The discovery of gamma-ray flares in the Crab Nebula was rated by Astronomy Magazine as the number two space story of 2011. Now KIPAC scientists report on another, larger, flaring episode, and are beginning to crack the mystery of why this source can be so variable.
Gamma-ray flux from the Crab Nebula as measured by the Fermi-LAT for 14 days in April, 2011.
The Crab nebula is the remnant of a supernova explosion which was observed by naked-eye star gazers in 1054. The explosion left behind a rapidly rotating neutron star, known as the Crab pulsar, which sends beams of particles and radiation streaming into space as it spins. As the pulsar's rotation gradually slows down, it releases energy to the surrounding space in the form of a magnetized particle flux, the so called 'pulsar wind'. Because this wind interacts with the ejecta moving out from the original supernova explosion of the star, it glows bright across the electromagnetic spectrum in a shell surrounding the pulsar.
Due to its proximity and brightness, the Crab nebula is one of the most studied objects in the sky and serves as a laboratory for relativistic plasma physics. Furthermore, it is widely used as a reference 'standard candle' to cross-calibrate instruments and test their stability over time. It therefore came as a surprise when the Large Area Telescope (LAT) on-board the Fermi Gamma-ray Space Telescope detected strong gamma-ray flares from the nebula earlier this year, in which the flux increased by a factor of several from its average value. A team of astronomers - led by KIPAC postdoc Rolf Buehler, and including KIPAC director Roger Blandford, professors Stefan Funk and Roger Romani, and staff scientist James Chiang, along with colleagues from several other institutions - has now reported and analyzed the most dramatic Crab flare yet, which happened over nine days in April.
After observing three previous flares, astronomers were prepared as they awaited further flaring activity. As soon as the gamma-ray flux observed by Fermi started to increase again, the Chandra X-ray satellite swung to point at the source. Surprisingly, these observations revealed no significant increase in the X-ray emission anywhere in the nebula. Furthermore, optical light observations with the Keck telescope in Hawaii during the flare revealed no flux increases. The lack of any correlation between gamma-rays and these other wavebands of light implies that the energy spectrum of the electrons responsible for the gamma-ray emission has to be steeply rising with increasing energy. It is an interesting question which acceleration mechanism is able to accelerate electrons into such a spectrum of energies. The standard explanations for the acceleration of high energy particles in cosmic environments, that originated with the same Enrico Fermi for whom the satellite is named, do not work here and new explanations have been proposed and are being investigated, according to KIPAC director Blandford.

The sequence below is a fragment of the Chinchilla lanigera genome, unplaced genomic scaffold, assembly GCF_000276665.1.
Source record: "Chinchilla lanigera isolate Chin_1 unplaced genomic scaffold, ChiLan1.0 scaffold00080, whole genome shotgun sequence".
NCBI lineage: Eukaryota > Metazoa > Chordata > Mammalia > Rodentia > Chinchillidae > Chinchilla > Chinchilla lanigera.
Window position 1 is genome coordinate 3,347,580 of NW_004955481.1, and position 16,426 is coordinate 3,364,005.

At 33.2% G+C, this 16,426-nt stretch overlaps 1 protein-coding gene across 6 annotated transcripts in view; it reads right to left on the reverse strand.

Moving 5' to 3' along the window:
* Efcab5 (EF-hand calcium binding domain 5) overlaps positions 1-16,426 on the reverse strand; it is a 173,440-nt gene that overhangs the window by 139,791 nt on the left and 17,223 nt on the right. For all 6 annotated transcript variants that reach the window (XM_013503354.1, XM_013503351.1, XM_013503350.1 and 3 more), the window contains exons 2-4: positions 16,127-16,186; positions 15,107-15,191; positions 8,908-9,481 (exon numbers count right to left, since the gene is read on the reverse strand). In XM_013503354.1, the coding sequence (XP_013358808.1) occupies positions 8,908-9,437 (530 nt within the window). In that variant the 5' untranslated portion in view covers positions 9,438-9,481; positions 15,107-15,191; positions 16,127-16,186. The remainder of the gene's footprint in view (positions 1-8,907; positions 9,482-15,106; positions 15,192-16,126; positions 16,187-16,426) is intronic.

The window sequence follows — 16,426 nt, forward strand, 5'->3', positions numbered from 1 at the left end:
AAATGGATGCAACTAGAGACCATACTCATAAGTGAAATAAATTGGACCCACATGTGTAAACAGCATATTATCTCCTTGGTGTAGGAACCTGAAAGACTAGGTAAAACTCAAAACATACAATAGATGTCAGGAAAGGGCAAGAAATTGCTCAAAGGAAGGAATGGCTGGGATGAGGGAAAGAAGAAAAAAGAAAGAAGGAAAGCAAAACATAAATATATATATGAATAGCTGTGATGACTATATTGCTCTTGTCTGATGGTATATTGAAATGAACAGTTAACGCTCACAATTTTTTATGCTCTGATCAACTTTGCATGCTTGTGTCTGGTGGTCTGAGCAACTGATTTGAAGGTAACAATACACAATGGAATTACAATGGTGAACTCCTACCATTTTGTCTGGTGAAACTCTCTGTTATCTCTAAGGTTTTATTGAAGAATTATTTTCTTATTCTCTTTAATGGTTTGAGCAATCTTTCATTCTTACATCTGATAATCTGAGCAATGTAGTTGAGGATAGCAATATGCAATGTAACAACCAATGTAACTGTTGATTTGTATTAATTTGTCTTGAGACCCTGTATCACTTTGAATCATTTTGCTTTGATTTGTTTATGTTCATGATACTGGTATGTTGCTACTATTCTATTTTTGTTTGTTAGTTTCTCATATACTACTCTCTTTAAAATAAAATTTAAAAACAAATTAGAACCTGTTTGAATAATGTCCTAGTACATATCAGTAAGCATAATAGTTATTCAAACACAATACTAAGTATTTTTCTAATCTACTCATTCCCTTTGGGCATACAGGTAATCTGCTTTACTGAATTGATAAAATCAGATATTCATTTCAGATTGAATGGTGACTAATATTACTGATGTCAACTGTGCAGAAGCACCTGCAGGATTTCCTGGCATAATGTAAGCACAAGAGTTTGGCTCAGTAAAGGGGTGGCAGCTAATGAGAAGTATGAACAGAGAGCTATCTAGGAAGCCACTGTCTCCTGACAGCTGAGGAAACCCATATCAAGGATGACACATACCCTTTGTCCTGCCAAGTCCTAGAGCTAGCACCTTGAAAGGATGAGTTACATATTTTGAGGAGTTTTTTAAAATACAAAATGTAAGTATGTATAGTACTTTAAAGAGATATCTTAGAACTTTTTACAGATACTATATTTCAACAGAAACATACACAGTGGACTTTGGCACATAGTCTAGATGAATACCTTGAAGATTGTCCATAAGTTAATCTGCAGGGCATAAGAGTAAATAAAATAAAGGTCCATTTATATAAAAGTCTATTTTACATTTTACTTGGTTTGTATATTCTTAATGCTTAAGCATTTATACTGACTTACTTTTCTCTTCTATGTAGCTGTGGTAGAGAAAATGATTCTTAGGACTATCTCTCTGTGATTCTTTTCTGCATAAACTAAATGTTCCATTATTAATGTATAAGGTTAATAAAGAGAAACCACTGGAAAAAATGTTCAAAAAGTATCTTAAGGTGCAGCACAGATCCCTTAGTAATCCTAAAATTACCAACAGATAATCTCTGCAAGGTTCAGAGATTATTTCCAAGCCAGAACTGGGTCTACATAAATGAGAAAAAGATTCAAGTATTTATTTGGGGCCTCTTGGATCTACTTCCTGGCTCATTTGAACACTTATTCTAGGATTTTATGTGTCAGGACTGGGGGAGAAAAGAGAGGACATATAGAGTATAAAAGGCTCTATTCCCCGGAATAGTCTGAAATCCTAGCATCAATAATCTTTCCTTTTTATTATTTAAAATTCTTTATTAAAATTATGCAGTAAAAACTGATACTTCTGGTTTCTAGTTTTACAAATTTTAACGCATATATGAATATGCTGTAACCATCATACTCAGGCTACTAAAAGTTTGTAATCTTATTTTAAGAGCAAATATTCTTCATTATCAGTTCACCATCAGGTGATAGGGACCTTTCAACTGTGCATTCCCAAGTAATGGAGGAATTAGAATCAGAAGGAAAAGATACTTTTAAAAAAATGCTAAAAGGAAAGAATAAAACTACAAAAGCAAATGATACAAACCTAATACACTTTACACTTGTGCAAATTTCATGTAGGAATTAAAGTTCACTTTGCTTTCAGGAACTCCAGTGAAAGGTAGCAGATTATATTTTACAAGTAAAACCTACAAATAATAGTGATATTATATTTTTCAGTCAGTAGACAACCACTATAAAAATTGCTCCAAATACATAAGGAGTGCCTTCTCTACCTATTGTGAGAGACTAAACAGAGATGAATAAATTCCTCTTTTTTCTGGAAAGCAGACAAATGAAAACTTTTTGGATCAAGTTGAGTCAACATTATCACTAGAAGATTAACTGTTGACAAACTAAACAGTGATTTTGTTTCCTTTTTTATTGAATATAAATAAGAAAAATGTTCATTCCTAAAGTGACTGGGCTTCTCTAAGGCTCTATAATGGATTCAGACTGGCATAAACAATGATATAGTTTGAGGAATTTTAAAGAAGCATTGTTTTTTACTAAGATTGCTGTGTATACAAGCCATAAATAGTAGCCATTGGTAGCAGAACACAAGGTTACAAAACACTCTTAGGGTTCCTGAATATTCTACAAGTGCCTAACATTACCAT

During the April 2011 Flare, the Fermi satellite interrupted its usual all-sky monitoring for one week to target the Crab nebula. Together with the exceptional brightness of the flare, this allowed Buehler and Funk to explore the gamma-ray flares in greater detail than ever before, allowing the flux behavior to be resolved into ten-minute time intervals by the LAT. It was seen that the flux doubled on time scales less than eight hours. This rapid variability implies that the region emitting the gamma-rays must be very small, with a length smaller than a few light days. A source this compact and variable is expected in be located in the inner region of the nebula, within half of a light year from the pulsar.
Another surprise from the Fermi-LAT observations of the April flare is that gamma-ray emission was detected up to energies beyond 1 GeV. The presence of such high frequency emission, and the brightness of the flare, are most easily explained if the emission region is moving towards us at extremely fast speeds. This fact is also indicated by the spectral evolution of the gamma-ray emission during the outburst, which suggests that changes in this motion likely induce the observed flux variations. The interplay of astronomy with a cosmic relativistic plasma physics laboratory is one of the reasons that the Crab flares were selected by the popular press as a top space science story.
This highlight is based on work submitted for publication to the Astrophysical Journal and available from astro-ph at arXiv:1112.1979.
Tidbit Authors: Rolf Buehler and Jack Singal